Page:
The fiscal 2023 defense reauthorization bill text released Tuesday excluded cannabis banking provisions after lawmakers were unable to reach a compromise that would satisfy progressive Democrats or overcome objections from prominent Republicans.
Democrats earlier in the day cast blame on Republicans for standing in the way of provisions that would allow the cannabis industry to access banking services. But a group of Senate Democrats Tuesday afternoon was still pushing to attach stipulations that would support those harmed by federal drug laws to any language that would open banking services up to the industry.
“I think McConnell’s been pretty much an obstacle on getting it in,” Rep. Ed Perlmutter, D-Colo., said in an interview, referring to Senate Minority Leader Mitch McConnell, R-Ky. Perlmutter, a long-time supporter of banking access for cannabis companies, introduced the banking bill under consideration for inclusion in the defense reauthorization legislation.
Perlmutter’s bill and its Senate counterpart, introduced by Sen. Jeff Merkley, D-Ore., had some, but not universal support among Republicans.
McConnell criticized Democrats for trying to include cannabis banking provisions in the bill, saying they were gumming up negotiations with items not related to defense. Lawmakers released a draft text of the bill late Tuesday.
“We’re talking about a grab bag of miscellaneous pet priorities, like making our financial system more sympathetic to illegal drugs, or permitting reform in name only that’s already failed to pass the Senate earlier this year,” McConnell said in a floor speech. “If Democrats wanted these controversial items so badly, they had two years to move them across the floor.”
Cannabis is illegal under federal law, but has various levels of legality in the states, including being fully legal in almost 20 states. It is fully illegal in only a few states.
Senate Armed Services ranking member James M. Inhofe, R-Okla., sponsor of the Senate version of the defense reauthorization, said he would do everything he could to block cannabis banking from ending up in the bill. “If that’s in there, I am going to vote against my own bill,” he said in an interview.
In addition to opposition from key Republicans, cannabis banking provisions have also found resistance in the past among some Democrats, who want to wrap banking access into a bigger cannabis overhaul package that would address the disproportionate harm marijuana policy inflicts on Black and Latino communities.
Sens. Cory Booker, D-N.J., and Senate Banking Chair Sherrod Brown, D-Ohio, earlier in the day were negotiating for the inclusion of stipulations that would support people harmed by drug policy in addition to banking access for the industry. They declined to discuss the specific proposals, but Brown said negotiations were coming down to those extra provisions, casting blame on Republicans for the hold-up.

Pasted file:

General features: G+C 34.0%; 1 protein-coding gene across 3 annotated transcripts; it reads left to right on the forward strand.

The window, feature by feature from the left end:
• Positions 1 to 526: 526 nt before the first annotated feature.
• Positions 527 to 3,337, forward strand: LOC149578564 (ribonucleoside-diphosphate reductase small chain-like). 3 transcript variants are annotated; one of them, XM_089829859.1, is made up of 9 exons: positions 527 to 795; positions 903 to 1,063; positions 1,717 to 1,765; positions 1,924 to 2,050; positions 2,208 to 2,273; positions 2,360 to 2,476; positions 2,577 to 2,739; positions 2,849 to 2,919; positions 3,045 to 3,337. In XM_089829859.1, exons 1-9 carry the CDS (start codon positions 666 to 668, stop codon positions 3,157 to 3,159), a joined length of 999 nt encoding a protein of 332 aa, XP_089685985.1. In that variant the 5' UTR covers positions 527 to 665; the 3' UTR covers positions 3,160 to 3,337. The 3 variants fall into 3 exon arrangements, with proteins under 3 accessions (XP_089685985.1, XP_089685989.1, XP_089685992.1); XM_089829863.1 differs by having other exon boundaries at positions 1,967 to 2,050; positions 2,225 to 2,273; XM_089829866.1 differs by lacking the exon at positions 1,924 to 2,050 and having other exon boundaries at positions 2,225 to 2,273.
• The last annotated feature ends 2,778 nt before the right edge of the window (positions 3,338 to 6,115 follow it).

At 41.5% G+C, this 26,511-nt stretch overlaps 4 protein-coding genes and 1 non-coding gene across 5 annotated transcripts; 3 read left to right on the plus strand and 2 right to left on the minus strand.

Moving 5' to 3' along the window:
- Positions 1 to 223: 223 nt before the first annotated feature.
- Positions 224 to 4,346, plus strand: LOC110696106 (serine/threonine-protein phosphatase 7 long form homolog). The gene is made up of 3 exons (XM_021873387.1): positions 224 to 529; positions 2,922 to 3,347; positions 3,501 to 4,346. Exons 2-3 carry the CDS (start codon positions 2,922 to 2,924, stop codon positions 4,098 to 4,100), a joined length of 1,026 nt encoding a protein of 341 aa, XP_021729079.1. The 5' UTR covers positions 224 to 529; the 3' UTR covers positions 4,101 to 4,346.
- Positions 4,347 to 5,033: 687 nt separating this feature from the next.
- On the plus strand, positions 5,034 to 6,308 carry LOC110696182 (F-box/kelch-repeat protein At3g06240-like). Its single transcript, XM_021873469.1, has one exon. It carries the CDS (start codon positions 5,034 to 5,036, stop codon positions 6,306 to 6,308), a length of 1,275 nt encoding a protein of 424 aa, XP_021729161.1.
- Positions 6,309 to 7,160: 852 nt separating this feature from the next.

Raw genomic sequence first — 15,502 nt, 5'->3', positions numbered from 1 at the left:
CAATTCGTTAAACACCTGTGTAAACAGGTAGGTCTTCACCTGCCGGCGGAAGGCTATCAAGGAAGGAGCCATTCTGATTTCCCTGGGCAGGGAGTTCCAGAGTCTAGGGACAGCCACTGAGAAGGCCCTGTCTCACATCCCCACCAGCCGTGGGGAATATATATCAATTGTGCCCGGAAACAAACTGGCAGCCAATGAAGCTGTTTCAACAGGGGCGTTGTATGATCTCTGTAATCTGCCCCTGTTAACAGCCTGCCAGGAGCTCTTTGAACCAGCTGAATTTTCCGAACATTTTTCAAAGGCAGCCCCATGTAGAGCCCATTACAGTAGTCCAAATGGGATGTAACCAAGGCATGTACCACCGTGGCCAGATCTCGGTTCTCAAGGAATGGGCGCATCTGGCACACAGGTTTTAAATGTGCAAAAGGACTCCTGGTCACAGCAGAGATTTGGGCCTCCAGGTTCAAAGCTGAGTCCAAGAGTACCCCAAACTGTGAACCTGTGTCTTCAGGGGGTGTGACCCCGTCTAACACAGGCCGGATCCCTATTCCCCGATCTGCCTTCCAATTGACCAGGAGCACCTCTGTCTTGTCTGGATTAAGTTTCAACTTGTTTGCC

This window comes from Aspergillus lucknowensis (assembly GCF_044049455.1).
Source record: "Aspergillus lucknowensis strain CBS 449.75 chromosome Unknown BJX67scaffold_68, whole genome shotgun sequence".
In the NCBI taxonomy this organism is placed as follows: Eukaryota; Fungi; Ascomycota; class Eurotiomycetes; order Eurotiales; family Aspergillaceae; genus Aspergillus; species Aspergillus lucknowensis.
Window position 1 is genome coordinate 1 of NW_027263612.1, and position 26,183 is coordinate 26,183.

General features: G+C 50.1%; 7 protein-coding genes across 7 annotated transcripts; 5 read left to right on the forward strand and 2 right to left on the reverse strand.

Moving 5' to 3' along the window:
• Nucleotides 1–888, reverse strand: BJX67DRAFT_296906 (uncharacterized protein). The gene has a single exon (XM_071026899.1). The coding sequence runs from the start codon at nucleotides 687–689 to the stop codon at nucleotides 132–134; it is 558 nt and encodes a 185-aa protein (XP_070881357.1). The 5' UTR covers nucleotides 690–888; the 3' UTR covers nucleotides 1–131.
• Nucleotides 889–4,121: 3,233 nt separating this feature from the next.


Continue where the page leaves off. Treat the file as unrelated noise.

“They just want to take care of the banks, and that’s all they want,” Brown said of Republicans. “I don’t know how much we can get them to accept, but if they want to take care of the banks, just like if they want all their tax breaks for corporate interests, they’re going to have to take the child tax credit with it. It’s a negotiation.”
Cannabis banking provisions have easily been approved by the House seven times, most recently as an amendment to the fiscal 2023 defense reauthorization. The provisions, however, have historically stumbled in the Senate.
Sen. Elizabeth Warren, D-Mass., a co-sponsor of the Merkley bill, said the provisions are also under consideration for inclusion in an appropriations omnibus bill still being negotiated. One of the provisions under consideration is training for people convicted of nonviolent, drug-related crimes, she said in an interview. The current continuing resolution expires Dec. 16.
Job training was included in a bill introduced by Booker and co-sponsored by Majority Leader Charles E. Schumer, D-N.Y., that could hold clues about other cannabis-related provisions potentially on the table in other legislation. The Booker legislation would include a grant program to provide job training, legal aid, reentry services and literacy programs for people hurt by the war on drugs, as well as loans for small cannabis businesses owned by people from marginalized communities.
Another measure at one point under consideration for inclusion in the defense policy bill was a bipartisan bill introduced by Rep. David Joyce, R-Ohio, that would provide federal grants to states to defray the administrative costs of expunging cannabis offenses from criminal records, Perlmutter said.
Lindsey McPherson, David Lerman and Ellyn Ferguson contributed to this report.